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B.C. police agencies issue rare warning about 11 men linked to gang violence


Police agencies in British Columbia held a joint news conference to identify 11 men they say are linked to a slew of killings and shootings in the province, warning the public to avoid being near them.

"It is highly likely a rival gangster will target them with violence," said CFSEU Asst. Cmdr. Manny Mann, saying the men listed are a risk to their friends and family as well as bystanders.

"We want British Columbians to know their faces," he said.

Mann went on to pledge to seize their property, including vehicles, in order to disrupt their alleged illegal activity.

The names on the list are:

  • Shakiel Basra, 28
  • Amarpreet Samra, 28
  • Jagdeep Cheema, 30
  • Ravnder Sarma, 35
  • Barinder Dhaliwal, 39
  • Andy St. Pierre, 40
  • Gurpreet Dhaliwal, 35
  • Richard Joseph Whitlock, 40
  • Samroop Gill, 29
  • Sumdish Gill, 28
  • Sukhdeep Pansal, 33

The Vancouver police representative revealed that the province's largest police department has been doing covert work to try and combat the problem, insisting they've invested considerable resources to do so and defending their tight-lipped approach to avoid going into details.

"I know this can be frustrating for the public when they hear about incidents of violence in their communities and feel unsafe," said Deputy Chief Fiona Wilson.

She went on to outline several arrests made in co-ordination with other police agencies, some of which involved international co-operation. 

"We are just as concerned and frustrated that we have to stand before you again to address a series of recent events related to the drug trade and gang violence," said Asst. Comm. of the B.C. RCMP Will Ng. "I am asking for your support and assistance."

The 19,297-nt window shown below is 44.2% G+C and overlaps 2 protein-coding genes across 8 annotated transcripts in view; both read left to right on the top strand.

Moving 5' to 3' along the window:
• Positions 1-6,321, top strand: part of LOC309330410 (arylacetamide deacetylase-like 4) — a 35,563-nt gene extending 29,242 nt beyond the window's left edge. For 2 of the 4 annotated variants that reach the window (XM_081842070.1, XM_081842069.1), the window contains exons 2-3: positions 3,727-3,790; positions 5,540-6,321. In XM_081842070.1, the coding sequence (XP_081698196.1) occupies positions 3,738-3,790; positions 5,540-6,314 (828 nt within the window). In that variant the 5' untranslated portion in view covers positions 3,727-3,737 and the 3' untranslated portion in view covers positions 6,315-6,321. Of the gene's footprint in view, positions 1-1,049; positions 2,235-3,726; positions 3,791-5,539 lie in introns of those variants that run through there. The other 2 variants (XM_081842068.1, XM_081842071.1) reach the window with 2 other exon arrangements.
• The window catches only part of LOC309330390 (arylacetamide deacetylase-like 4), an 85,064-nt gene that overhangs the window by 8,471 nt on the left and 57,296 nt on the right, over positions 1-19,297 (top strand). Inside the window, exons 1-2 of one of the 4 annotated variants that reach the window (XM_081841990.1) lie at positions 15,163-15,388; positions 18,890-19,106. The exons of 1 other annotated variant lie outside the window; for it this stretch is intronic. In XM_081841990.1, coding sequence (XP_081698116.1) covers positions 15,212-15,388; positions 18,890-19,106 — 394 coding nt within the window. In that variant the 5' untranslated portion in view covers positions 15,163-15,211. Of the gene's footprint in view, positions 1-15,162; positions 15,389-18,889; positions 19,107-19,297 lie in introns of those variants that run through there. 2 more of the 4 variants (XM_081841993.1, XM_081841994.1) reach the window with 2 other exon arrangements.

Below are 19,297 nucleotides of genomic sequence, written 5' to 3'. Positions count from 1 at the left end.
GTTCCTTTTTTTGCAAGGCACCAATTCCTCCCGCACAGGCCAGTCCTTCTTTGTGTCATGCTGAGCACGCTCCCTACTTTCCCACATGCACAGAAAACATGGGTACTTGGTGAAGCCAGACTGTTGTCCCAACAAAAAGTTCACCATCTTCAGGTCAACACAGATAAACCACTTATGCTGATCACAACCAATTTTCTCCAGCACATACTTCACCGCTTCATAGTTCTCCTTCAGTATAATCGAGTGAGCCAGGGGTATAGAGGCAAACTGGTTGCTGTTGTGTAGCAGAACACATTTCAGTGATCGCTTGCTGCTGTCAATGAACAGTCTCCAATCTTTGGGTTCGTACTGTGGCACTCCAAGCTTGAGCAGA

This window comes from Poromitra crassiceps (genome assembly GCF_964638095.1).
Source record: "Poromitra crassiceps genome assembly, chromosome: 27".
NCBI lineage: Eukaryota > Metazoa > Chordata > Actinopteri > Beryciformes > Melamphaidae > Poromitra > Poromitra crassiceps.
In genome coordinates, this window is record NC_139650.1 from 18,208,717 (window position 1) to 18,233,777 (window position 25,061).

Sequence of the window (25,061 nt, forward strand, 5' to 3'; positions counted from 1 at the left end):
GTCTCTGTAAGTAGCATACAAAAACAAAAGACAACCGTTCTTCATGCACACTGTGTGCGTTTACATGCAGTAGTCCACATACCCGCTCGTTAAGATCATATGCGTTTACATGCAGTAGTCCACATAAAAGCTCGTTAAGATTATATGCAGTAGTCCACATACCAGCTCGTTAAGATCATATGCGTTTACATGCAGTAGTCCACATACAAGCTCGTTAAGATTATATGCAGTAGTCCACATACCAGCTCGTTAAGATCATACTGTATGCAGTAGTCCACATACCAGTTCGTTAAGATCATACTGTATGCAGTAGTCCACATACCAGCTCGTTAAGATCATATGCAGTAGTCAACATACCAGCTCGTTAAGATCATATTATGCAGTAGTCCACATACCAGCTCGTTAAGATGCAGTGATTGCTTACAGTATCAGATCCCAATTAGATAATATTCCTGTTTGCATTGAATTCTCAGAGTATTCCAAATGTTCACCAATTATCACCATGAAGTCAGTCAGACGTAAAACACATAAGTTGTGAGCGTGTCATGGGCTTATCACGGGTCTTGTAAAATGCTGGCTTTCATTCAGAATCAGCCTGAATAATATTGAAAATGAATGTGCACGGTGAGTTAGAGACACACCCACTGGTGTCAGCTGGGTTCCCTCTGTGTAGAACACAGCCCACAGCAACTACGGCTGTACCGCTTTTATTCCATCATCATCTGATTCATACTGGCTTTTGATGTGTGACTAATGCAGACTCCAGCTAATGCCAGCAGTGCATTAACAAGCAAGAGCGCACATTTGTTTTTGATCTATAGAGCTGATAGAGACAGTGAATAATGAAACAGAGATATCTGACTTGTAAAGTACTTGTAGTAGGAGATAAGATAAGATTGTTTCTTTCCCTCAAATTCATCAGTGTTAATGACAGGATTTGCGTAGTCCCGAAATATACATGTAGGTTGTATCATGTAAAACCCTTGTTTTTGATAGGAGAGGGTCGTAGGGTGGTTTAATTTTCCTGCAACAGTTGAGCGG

He said since gangsters are moving across the Lower Mainland and other areas, working with various police agencies is critical. 


Warnings to stay away from specific alleged criminals were once almost unheard-of, but they have been slowly increasing in recent years. This is the second one from the CFSEU in a little more than a year; the last one was prescient.

Meninder Dhaliwal, who was on last year’s 11-man list, was gunned down in Whistler late last month in a shooting that had tourists and visitors screaming and running from the violence. Police say his brother, Harpreet, was the man shot dead in Vancouver’s Coal Harbour neighbourhood last year.

Another brother, 35-year-old Gurpreet Dhaliwal, is on this year’s list.


Given that these men are under overt and covert police surveillance as investigators work to seize alleged proceeds of crime and evidence to convict them, CTV News asked what exactly police expect the public to do if they encounter such dangerous people.

Should a small business owner deny them service, for example? How should a neighbour, who’s unable to just pick up and move, respond? The answer is unclear, but police acknowledge isolating the men and making pariahs of them is part of their strategy.

“We want the public to know who they are,” answered Mann. “That's very, very important so they can take all the steps necessary to ensure their own particular safety so they can stay away from them, distance themselves from them.” Top Stories


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